Bailey White ’25
Ecology and Evolutionary Biology
Promoting Pro-conservation Behaviors in Recreational Scuba Divers on Coral Reefs in Southeast Asia
Certificate(s): Environmental Studies
I investigated the behavior of recreational scuba divers on coral reefs in the Philippines and Indonesia. These countries lie within the Coral Triangle, the most biodiverse marine ecosystem on the planet. Coral reefs are hotspots of ecotourism, yet tourists such as scuba divers can damage a reef by intentionally or accidentally touching the coral. This project aimed to collect data on the prevalence of contacts between divers and reef by recording divers underwater. I reviewed this footage and tabulated all contacts, their suspected cause, and the resulting damage. I also asked divers to complete a survey after their dives to shed light on the potential root causes of reef contacts. Throughout this project, I conducted 37 research dives and collected data on dozens of divers. I gained an understanding of and practice with scientific research diving principles and learned how to use diving as a tool for research. This experience has reaffirmed my passion for conservation biology and my commitment to studying threats to marine biodiversity.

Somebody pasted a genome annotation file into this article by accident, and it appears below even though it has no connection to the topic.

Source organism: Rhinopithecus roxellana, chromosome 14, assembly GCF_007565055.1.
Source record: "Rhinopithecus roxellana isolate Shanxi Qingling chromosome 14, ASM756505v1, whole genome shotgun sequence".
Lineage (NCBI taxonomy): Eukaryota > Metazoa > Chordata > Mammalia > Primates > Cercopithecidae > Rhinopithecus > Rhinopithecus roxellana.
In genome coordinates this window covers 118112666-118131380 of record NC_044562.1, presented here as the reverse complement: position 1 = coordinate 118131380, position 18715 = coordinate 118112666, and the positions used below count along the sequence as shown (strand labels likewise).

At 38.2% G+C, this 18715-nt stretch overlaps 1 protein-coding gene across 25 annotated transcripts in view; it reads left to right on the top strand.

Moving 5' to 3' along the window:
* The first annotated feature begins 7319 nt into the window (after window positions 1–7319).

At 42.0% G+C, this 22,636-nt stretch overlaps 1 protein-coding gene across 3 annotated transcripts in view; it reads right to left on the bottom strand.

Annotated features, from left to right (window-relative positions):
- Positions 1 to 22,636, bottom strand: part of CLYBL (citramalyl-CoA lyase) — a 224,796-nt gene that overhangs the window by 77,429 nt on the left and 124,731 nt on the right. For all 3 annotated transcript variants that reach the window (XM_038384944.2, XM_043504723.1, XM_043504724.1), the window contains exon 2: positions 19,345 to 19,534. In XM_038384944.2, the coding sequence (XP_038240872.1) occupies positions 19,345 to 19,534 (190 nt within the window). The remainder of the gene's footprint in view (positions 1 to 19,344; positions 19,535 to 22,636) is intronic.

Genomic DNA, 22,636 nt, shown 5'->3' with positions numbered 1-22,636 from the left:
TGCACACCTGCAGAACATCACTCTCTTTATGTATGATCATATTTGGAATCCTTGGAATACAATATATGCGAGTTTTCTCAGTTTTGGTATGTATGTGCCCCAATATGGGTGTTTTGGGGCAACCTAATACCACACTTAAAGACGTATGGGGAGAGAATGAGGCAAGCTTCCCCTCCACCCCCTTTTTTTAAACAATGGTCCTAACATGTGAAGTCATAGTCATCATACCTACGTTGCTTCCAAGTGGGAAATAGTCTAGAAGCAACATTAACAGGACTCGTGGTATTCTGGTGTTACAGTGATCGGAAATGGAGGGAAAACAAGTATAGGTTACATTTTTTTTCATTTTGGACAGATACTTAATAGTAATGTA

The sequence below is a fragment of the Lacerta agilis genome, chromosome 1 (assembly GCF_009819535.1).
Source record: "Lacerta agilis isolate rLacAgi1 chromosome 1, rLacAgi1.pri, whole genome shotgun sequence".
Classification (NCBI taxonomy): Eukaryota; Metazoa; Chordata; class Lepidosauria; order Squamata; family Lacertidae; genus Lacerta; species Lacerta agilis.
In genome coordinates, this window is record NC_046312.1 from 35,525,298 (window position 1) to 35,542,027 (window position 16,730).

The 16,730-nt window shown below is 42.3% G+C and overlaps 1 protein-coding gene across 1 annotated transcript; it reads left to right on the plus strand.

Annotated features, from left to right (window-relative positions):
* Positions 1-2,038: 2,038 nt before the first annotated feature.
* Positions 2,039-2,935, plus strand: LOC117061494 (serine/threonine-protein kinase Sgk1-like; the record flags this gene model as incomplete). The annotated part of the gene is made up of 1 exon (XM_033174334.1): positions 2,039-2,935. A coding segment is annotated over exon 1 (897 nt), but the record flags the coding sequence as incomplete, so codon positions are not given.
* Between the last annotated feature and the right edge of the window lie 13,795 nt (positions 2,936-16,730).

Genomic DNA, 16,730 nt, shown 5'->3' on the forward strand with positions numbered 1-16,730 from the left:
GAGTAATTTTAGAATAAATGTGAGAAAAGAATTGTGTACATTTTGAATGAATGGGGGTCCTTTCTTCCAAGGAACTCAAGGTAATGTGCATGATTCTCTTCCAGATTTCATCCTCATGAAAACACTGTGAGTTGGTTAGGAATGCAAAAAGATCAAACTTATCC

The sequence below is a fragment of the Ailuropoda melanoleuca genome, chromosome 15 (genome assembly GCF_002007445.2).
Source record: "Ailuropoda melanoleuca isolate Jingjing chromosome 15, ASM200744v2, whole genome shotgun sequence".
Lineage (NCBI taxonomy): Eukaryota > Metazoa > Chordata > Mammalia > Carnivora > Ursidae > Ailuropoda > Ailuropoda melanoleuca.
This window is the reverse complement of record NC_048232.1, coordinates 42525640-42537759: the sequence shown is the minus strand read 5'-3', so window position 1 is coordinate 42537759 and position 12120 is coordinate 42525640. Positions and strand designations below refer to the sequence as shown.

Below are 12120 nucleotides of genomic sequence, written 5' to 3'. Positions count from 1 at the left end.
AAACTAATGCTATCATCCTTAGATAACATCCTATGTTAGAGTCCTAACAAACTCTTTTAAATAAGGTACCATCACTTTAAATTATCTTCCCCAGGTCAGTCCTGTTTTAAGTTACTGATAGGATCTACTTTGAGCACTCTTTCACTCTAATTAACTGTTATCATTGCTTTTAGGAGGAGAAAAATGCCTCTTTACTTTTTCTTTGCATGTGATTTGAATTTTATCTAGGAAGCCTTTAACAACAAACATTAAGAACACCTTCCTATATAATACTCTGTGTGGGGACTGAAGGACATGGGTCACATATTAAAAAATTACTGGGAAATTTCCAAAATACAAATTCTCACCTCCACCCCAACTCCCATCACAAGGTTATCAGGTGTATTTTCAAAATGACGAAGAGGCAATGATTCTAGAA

Biodiversity and Conservation
Wilcove Lab, Department of Ecology and Evolutionary Biology, Princeton University - Bali, Indonesia; Malapascua, Philippines; Panglao, Philippines
David Wilcove, Professor of Ecology and Evolutionary Biology and Public Affairs and the High Meadows Environmental Institute; Bing Lin, Ph.D. candidate, School of Public and International Affairs